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Tax breaks have gotten America deeper into war

Perhaps it’s my present status as a college student that leads me to think of time in terms of semesters rather than seasons or holidays. But even beyond campus, where the nearing graduation ceremonies mean nothing, I think the country itself is entering an age of fruition. Even the two great inevitables – death and taxes – are coming to something of a head.

The Los Angeles Times reported that a nationwide flat tax, the fiscal fantasy of publishing baron and one-time presidential hopeful Steve Forbes, has more or less come to pass. This has happened in the sense that there is now only a miniscule difference in the income tax paid by the middle-most bracket (17.4 percent of $50,000-$75,000) and that paid by the richest (22 percent of more than $1 million). Forbes proposed a 17 percent flat tax on all income exceeding $36,000 a year – but sometimes you have to take what you can get.

So now, the richest fifth of America’s countrymen have what they’ve longed for since the days of FDR: low taxes, vanishing trade barriers, deregulated telecommunications, unions generally without leverage and a Democratic Party that plays ball like it’s trying out for the GOP junior varsity team.

Everybody can get behind low taxes. The rates are still vaguely progressive, if not quite proportional to the overall distribution of wealth. However, you’re going to have a hard time convincing me that the federal government has a right to as much as half of the income earned by a person’s labor, as was the case prior to the Reagan era, let alone the seemingly unfathomable 94 percent tax rate foisted upon top earners during World War II.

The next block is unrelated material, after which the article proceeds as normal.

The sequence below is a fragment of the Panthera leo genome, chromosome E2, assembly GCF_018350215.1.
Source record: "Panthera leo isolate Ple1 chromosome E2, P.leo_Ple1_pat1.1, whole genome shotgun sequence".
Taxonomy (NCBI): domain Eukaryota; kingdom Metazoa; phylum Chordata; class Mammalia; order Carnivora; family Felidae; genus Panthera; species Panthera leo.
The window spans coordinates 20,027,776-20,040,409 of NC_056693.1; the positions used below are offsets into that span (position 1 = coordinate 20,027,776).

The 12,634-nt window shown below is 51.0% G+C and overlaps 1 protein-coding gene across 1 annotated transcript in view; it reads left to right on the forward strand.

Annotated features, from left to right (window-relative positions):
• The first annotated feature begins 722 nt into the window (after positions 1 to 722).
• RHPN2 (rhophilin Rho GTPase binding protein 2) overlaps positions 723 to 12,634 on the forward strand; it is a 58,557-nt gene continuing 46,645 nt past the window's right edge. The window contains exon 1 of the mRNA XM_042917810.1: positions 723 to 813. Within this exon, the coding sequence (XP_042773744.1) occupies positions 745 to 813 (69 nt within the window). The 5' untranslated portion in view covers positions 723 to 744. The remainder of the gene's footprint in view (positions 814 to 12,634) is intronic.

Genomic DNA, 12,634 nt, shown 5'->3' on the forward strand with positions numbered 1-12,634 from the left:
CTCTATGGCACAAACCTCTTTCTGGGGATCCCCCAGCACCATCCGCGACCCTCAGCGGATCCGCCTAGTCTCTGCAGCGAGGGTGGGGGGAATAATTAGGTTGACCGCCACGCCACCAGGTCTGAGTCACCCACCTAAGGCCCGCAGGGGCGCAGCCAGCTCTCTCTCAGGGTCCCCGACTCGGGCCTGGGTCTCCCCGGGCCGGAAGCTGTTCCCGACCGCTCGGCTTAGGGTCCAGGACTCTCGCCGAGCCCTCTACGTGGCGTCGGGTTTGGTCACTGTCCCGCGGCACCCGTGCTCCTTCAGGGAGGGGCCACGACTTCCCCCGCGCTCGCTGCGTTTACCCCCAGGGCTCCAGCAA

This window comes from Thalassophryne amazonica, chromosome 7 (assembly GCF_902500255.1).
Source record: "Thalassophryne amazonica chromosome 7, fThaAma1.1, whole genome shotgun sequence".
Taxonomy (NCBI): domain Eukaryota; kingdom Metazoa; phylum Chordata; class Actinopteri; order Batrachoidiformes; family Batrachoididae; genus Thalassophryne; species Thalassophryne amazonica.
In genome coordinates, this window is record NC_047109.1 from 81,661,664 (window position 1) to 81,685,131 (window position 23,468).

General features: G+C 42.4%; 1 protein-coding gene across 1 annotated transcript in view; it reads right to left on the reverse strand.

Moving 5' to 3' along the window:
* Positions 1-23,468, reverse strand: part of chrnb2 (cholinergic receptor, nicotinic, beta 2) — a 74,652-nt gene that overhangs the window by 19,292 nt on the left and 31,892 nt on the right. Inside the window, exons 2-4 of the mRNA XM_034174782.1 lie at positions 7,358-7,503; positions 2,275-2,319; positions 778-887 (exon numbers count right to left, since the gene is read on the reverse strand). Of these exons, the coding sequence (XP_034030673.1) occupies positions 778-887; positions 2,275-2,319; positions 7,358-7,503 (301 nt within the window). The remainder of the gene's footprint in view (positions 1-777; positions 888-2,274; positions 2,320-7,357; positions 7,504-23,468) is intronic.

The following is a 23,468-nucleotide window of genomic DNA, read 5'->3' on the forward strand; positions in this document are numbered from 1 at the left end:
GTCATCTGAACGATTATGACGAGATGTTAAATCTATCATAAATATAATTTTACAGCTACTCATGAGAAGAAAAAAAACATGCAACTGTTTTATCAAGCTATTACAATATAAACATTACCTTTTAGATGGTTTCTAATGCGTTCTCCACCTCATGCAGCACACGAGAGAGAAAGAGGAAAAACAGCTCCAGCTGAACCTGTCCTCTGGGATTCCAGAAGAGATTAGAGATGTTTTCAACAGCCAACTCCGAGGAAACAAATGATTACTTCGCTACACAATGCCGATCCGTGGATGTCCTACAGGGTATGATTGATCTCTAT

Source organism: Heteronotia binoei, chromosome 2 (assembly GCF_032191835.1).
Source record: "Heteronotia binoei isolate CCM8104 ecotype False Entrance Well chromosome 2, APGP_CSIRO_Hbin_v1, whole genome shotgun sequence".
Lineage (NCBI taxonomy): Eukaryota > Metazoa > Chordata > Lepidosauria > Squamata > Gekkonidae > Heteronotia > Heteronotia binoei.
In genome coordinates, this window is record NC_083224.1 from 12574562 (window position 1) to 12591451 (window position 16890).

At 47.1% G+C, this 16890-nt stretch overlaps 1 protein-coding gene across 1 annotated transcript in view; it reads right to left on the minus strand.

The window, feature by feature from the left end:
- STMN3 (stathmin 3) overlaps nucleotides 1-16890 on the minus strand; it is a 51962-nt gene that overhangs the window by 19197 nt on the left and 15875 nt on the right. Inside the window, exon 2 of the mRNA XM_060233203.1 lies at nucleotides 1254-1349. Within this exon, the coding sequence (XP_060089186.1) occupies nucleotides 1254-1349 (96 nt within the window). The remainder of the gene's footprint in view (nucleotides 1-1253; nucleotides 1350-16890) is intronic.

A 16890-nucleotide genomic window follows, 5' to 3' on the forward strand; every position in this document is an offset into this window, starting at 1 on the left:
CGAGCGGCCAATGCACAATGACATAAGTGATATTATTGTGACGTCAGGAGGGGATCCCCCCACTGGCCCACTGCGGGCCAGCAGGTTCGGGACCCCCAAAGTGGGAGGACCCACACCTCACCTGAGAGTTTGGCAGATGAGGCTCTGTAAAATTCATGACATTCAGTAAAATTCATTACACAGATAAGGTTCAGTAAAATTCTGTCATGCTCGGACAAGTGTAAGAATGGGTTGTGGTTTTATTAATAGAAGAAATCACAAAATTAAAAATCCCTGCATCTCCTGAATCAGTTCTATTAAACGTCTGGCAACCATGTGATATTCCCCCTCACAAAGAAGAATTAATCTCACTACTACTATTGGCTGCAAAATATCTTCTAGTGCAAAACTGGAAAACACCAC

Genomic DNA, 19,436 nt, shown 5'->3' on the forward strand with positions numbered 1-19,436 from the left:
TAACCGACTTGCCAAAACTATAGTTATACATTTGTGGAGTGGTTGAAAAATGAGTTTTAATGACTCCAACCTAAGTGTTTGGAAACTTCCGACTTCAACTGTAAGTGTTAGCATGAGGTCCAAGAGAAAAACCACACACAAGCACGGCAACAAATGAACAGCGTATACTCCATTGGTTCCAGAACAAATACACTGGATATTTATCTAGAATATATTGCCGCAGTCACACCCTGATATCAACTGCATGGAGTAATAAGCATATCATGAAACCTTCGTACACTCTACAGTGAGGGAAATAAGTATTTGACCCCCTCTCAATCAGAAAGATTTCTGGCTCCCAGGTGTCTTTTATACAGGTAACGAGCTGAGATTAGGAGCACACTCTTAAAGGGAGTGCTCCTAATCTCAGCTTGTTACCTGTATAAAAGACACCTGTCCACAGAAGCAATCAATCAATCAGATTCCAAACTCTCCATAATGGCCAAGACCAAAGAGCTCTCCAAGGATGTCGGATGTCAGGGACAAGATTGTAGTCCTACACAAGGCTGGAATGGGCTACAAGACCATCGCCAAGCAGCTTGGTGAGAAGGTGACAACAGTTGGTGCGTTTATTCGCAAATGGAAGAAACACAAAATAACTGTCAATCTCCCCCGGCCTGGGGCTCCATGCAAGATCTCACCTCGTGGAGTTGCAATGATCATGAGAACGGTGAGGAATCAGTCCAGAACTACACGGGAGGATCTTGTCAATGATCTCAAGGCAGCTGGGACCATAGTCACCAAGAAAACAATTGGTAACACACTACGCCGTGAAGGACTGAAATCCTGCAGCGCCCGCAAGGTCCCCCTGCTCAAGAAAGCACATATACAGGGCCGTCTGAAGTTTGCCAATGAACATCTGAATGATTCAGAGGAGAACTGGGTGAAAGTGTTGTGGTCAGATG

There is one massive hitch, however, and the memory of WWII serves well to illuminate it: The United States is now tailbone-deep into the Middle East with no intention of leaving soon. Permanent U.S. bases are slated for construction in Iraq, American troops continually tango with a resurgent Taliban in Afghanistan, and President George W. Bush himself now declares that a military withdrawal will be the decision of “future presidents.”

When the United States entered WWII, President Roosevelt first secured the two principal fuels on which warfare runs: money and men. In addition to the massive war chest assembled through taxation, the U.S. military had drafted nearly 1 million men by the end of 1941. These measures spoke to both a sense of urgency and the intent to execute the mission as concisely as possible. Comparatively, Bush has managed to deplete the source of funding for this modern adventure through tax cuts, simultaneously allowing the military ranks to dwindle away as potential recruits defer to Support Our Troops car magnets over enlistment papers, the future history of the War on Terrorism yawning out before them into infinity.

And yet, Bush would not only have it both ways (a war run on the fumes of spent money, manned by the ghosts of spent soldiers), but he also is desirous of more. You can refer to military action as a “last resort” all you want, but come on: It’s “Iran or bust” at this point in the White House, and everybody can feel it in their gut.

Logistically, America isn’t in a position to employ weapons that aren’t already paid for, or to deploy fresh troops that simply don’t exist. As the nation’s leadership now preoccupies itself with daydreams of a new enemy – one of massive numbers and committed religiosity – the natural solution presents itself.

Ryan McGeeney is a senior majoring in political science.